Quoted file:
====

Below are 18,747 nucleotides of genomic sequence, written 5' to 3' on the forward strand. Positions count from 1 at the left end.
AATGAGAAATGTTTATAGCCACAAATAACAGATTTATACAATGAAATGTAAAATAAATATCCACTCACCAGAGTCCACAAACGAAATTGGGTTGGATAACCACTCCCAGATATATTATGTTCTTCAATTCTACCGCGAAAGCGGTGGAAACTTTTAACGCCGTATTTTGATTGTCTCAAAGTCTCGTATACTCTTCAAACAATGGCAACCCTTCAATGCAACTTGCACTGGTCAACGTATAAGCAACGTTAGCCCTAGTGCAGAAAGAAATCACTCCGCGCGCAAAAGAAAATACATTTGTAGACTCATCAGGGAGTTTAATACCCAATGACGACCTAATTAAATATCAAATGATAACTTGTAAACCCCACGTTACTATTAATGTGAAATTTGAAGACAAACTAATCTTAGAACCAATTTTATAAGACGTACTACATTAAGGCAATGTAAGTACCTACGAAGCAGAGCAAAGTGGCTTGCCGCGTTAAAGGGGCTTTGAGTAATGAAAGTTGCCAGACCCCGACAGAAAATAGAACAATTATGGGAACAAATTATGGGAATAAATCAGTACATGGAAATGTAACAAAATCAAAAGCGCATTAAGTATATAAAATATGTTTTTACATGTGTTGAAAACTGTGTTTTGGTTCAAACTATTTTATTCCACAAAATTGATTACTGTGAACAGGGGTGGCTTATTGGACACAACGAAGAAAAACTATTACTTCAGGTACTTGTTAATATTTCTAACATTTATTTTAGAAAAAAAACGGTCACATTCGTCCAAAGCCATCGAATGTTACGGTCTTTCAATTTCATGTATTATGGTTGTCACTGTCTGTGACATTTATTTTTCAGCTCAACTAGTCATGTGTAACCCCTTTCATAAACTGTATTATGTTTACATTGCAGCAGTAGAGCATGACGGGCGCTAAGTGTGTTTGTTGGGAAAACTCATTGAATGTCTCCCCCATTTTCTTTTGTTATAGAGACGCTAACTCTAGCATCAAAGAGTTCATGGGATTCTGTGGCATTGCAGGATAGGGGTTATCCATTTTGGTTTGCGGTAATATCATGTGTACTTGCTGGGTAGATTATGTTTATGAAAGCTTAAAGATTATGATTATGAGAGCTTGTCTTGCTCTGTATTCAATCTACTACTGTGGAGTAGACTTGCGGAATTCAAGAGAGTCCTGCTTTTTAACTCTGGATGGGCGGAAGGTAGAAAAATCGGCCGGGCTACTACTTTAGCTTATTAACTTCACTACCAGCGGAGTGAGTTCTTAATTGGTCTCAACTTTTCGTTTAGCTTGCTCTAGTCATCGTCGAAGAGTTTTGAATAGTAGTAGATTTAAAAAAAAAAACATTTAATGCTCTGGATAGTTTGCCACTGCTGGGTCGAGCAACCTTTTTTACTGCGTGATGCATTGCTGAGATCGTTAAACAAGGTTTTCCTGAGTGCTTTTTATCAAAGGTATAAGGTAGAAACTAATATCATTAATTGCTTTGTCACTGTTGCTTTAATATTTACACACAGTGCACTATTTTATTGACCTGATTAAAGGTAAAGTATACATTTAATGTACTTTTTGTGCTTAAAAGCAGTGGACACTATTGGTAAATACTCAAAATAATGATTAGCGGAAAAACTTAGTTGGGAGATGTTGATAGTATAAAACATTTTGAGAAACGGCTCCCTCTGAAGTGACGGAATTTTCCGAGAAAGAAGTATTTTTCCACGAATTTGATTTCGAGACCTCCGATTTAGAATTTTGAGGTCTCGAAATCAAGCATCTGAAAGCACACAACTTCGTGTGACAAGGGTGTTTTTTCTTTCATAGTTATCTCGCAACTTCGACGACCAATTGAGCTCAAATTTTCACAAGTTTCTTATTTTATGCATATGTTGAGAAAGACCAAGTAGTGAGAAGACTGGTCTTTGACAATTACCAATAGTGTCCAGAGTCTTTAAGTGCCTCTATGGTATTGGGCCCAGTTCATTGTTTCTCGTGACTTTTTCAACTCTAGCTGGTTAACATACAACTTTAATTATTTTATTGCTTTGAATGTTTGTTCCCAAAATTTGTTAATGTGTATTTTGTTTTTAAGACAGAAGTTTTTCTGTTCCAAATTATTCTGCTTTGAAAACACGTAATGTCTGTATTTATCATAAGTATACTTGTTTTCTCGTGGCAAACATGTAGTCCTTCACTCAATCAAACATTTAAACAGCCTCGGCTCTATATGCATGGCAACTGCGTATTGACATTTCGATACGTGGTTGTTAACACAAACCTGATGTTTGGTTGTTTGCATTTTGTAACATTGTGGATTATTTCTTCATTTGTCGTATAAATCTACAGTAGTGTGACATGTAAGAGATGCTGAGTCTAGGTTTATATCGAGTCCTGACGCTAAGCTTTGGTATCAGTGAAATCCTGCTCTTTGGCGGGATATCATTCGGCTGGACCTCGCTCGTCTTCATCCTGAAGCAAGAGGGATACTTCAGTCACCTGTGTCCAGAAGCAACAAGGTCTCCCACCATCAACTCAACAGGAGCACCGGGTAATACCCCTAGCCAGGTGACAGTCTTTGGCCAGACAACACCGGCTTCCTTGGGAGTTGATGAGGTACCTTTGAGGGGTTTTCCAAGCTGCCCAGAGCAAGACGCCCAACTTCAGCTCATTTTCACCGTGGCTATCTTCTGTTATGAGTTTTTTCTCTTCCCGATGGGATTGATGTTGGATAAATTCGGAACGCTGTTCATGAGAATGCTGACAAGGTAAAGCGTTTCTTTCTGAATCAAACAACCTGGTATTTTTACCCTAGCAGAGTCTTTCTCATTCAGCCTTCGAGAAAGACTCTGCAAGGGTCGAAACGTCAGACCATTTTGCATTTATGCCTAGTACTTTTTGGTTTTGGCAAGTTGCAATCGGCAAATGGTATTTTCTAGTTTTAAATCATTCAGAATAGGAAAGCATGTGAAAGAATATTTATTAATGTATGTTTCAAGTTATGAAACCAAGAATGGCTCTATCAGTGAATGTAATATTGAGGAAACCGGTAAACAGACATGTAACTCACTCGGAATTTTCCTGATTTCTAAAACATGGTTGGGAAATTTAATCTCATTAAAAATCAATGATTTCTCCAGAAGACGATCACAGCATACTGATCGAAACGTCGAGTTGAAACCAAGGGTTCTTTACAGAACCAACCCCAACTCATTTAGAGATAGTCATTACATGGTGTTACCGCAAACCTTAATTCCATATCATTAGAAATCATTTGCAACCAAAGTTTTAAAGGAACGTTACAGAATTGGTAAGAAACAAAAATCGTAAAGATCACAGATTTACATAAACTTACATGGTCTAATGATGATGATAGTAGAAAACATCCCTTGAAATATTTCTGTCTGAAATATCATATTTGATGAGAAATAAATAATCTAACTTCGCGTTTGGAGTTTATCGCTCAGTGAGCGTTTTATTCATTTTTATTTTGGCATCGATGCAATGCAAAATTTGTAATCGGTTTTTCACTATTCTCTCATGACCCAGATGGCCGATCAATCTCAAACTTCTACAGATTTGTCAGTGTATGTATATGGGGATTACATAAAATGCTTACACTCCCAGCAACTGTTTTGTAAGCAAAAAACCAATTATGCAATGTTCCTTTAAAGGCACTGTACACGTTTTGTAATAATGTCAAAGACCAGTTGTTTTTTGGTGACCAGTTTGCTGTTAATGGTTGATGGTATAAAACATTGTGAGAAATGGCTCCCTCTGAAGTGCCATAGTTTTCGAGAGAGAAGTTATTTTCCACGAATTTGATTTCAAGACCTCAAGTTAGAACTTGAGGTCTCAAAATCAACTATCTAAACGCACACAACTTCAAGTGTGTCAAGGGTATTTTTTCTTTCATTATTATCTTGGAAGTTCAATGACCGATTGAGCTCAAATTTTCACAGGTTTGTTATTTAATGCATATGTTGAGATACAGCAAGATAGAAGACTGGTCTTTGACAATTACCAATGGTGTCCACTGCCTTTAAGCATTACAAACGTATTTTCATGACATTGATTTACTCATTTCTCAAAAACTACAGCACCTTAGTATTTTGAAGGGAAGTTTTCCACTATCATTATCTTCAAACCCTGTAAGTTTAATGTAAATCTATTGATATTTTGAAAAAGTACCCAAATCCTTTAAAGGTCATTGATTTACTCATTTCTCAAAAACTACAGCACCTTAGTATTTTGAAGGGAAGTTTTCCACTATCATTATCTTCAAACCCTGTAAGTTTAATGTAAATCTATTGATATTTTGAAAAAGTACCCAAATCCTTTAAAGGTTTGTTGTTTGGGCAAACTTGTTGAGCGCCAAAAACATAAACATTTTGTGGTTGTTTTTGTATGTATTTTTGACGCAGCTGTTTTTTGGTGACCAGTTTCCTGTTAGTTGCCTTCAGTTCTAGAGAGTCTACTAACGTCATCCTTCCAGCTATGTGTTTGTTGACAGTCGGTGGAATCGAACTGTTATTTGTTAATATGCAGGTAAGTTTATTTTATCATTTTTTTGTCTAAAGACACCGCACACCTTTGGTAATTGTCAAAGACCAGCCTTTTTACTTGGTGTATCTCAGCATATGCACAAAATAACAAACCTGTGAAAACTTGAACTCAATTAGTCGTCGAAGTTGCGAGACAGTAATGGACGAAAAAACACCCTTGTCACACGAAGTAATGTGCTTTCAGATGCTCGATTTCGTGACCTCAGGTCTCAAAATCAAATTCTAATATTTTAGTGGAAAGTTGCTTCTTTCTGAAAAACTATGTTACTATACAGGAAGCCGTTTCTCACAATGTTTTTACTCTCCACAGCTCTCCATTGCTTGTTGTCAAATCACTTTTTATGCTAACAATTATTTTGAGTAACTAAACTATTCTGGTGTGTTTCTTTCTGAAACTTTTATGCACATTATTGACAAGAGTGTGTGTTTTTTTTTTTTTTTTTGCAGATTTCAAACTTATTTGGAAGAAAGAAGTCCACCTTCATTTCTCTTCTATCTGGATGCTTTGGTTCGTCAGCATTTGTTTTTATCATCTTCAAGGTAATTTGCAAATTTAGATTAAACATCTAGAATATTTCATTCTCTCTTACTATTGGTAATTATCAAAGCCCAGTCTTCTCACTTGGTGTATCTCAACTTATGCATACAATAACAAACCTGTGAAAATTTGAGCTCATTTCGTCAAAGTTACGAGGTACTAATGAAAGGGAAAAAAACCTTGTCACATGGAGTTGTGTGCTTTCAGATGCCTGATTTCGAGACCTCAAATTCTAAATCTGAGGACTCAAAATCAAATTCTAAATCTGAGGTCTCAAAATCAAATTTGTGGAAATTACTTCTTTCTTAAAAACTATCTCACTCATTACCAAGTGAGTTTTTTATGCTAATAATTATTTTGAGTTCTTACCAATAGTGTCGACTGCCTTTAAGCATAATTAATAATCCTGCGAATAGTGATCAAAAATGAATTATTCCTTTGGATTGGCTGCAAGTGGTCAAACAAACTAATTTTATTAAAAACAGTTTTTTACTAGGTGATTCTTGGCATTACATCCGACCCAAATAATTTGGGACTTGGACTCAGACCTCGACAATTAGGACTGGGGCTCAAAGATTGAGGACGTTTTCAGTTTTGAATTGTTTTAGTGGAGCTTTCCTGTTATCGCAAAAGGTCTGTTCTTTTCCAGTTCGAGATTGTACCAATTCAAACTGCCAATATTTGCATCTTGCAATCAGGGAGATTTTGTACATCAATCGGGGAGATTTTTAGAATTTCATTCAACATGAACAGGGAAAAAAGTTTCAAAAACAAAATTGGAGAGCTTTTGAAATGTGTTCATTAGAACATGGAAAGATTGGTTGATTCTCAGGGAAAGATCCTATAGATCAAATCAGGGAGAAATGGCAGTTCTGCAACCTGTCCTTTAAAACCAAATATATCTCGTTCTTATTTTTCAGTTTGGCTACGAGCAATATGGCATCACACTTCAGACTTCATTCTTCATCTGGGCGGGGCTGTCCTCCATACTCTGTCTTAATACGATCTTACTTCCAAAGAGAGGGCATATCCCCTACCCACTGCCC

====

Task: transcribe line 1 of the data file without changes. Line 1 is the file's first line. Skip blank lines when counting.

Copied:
Below are 18,747 nucleotides of genomic sequence, written 5' to 3' on the forward strand. Positions count from 1 at the left end.